This election day marked another step forward for diversity in American politics. Abdullah Hammoud became the first Muslim mayor of Dearborn, Michigan, bringing long-awaited representation to the city’s middle-eastern constituency. Virginia’s lieutenant governor race was won by Winsome Sears, marking the first time a Black woman has ever done so. And Michelle Wu was elected the mayor of Boston, becoming the first person of color and woman to ever hold the position.
Born in Chicago, Wu moved to Boston in pursuit of higher education, graduating from Harvard Law School in 2012. She served as a member of the Boston City Council from 2014 to 2021, becoming the first Asian-American woman and only the second Asian-American overall to do so. This included a three-year tenure as council president.
Wu announced her intent to run for mayor in September of last year. After President Biden confirmed incumbent mayor Marty Walsh as Secretary of Labor this past March, the latter resigned, leaving the position of Boston City Mayor vacant. A preliminary election in September narrowed down a pool of five candidates, including acting mayor Kim Janey, to Wu and Annissa Essaibi George, a fellow member of the Boston City Council.
Essaibi George challenged Wu on a number of key issues. Most notably, the former lambasted Wu for not addressing “Mass. and Cass,” which refers to the rapid substance abuse that plagues Melnea Cass Boulevard and Massachusetts Avenue. The two also clashed on rent control, a process that limits the rent amount landlords can impose, and “Free the T,” Wu’s plan for free public transportation.
Ultimately, though, Wu won over the voters, garnering 62% of the vote and soundly defeating Essaibi George. In doing so, she cemented her place in Massachusetts’ history: in the position’s 200-year-long history, Wu is the first leader of Boston who is not a white man. Even more impressive, her victory has snapped an unbroken streak of Irish and Italian American men, who have dominated the office since 1925.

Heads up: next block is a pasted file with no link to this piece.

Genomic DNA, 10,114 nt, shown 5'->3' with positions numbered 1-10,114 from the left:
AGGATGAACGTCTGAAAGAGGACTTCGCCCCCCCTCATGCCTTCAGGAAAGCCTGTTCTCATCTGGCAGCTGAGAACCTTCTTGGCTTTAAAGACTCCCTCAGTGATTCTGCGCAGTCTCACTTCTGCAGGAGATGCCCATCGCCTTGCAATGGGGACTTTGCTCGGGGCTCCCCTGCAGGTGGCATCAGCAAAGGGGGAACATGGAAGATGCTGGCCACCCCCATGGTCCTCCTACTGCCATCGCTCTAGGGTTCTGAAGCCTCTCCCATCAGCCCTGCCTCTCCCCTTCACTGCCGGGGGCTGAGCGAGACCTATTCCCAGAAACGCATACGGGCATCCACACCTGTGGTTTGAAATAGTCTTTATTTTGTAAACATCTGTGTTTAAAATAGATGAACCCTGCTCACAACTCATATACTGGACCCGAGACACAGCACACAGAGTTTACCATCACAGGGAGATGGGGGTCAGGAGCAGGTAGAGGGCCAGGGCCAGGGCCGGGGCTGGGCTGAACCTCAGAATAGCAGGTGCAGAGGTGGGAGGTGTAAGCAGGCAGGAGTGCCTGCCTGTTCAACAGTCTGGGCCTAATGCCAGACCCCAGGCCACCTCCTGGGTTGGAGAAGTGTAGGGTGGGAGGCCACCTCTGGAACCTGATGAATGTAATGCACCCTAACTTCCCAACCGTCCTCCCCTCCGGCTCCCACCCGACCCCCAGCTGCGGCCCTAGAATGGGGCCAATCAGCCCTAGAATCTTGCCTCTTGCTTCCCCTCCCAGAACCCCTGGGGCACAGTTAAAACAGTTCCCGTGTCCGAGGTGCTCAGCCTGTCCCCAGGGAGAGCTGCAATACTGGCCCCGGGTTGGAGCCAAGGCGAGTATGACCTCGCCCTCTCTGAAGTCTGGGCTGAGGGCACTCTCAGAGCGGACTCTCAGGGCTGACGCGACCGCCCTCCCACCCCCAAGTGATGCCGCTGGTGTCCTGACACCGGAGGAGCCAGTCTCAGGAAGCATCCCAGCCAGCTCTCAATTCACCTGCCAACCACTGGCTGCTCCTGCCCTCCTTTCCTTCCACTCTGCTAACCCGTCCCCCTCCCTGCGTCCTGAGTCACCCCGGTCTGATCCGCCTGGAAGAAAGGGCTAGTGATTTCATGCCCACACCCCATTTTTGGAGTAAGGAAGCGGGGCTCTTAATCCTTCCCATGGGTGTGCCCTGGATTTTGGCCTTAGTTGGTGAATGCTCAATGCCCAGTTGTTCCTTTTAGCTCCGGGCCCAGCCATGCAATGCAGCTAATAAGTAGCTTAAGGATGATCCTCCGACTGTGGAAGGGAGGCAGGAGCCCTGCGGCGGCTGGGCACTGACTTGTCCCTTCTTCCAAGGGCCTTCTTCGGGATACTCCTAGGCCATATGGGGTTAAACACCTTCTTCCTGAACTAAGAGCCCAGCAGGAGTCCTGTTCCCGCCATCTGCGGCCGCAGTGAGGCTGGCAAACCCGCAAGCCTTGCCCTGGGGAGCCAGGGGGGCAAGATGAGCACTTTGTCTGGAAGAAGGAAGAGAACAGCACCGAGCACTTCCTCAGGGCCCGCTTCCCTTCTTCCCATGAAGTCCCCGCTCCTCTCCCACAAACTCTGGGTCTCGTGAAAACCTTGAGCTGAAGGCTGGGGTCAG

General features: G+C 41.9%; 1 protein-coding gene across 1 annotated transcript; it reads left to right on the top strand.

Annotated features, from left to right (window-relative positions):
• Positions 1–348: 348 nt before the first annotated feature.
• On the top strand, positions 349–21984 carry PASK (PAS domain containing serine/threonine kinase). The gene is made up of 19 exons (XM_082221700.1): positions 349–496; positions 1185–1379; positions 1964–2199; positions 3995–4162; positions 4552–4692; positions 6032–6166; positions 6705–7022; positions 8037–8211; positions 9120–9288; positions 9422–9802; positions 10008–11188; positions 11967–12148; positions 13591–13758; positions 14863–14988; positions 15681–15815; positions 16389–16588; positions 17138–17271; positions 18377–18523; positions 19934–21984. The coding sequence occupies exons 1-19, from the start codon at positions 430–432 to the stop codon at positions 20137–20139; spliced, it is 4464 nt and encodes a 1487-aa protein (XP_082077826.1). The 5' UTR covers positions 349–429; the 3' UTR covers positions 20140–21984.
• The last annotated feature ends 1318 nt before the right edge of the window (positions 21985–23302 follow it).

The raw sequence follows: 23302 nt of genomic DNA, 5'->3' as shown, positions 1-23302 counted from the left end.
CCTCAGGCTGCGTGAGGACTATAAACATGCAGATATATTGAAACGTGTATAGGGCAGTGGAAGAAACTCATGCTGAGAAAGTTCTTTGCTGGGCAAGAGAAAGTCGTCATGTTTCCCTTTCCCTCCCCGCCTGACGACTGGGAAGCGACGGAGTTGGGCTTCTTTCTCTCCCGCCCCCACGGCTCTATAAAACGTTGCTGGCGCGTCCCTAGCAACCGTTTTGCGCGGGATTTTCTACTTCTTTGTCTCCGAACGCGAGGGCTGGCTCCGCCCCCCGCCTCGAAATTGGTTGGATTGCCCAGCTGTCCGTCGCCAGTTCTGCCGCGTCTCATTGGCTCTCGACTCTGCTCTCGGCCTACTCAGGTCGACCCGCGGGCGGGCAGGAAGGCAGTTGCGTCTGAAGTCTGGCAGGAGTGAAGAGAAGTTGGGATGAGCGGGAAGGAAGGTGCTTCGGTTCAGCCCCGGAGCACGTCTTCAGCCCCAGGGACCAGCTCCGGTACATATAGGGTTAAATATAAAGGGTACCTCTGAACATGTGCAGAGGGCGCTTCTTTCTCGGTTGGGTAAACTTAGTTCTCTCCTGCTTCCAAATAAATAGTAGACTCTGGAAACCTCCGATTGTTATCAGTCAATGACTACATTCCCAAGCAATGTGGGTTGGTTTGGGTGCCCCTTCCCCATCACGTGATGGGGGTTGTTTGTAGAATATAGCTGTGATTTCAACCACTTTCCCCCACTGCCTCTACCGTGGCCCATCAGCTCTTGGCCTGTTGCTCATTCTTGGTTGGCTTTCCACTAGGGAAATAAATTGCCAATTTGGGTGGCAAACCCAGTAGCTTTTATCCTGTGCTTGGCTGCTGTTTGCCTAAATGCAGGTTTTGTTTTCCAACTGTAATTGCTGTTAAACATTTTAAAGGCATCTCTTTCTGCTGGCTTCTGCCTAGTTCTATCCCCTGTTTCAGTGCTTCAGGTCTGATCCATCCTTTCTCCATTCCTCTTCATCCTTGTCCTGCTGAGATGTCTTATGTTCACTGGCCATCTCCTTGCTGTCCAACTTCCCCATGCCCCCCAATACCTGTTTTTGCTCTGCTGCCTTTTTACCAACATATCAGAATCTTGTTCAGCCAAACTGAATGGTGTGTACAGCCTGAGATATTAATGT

The 2021 Boston Mayoral race is a milestone in the political landscape. Despite Massachusetts’ progressive tendencies, Boston has largely been viewed as an antique city, one of outdated values and traditions. Commonly regarded as detached from the culture of its population, Boston, to many Americans outside of Massachusetts, represents a bygone era of history.
But today, the city is young and diverse, booming with immigrants and progressives. The decision to elect a mayor who is so unlike the city’s past leaders is a testament to the impact of these voting blocs. No longer are Bostonians content to stick with the same old traditions and ideas. Instead, they are now looking for progressive leaders, like Wu, whose platform addresses environmental protection, racial inequality, and economic opportunity. Future politicians will need to keep this in mind when considering their own careers.
After her victory, Wu thanked the crowd and her staff while speaking at South End. “[You all] have put in so much… to represent all communities, to make sure we were all part of shaping this future,” she said. “And you showed, yet again, in Boston that anything is possible when we do it together.”
On November 16, 2021, Michelle Wu was sworn in as the 56th mayor of Boston. In her victory speech, she emphasized the importance of creating an environment for all of the city’s denizens. “We are ready to meet this moment. We’re ready to become a Boston for everyone,” she said.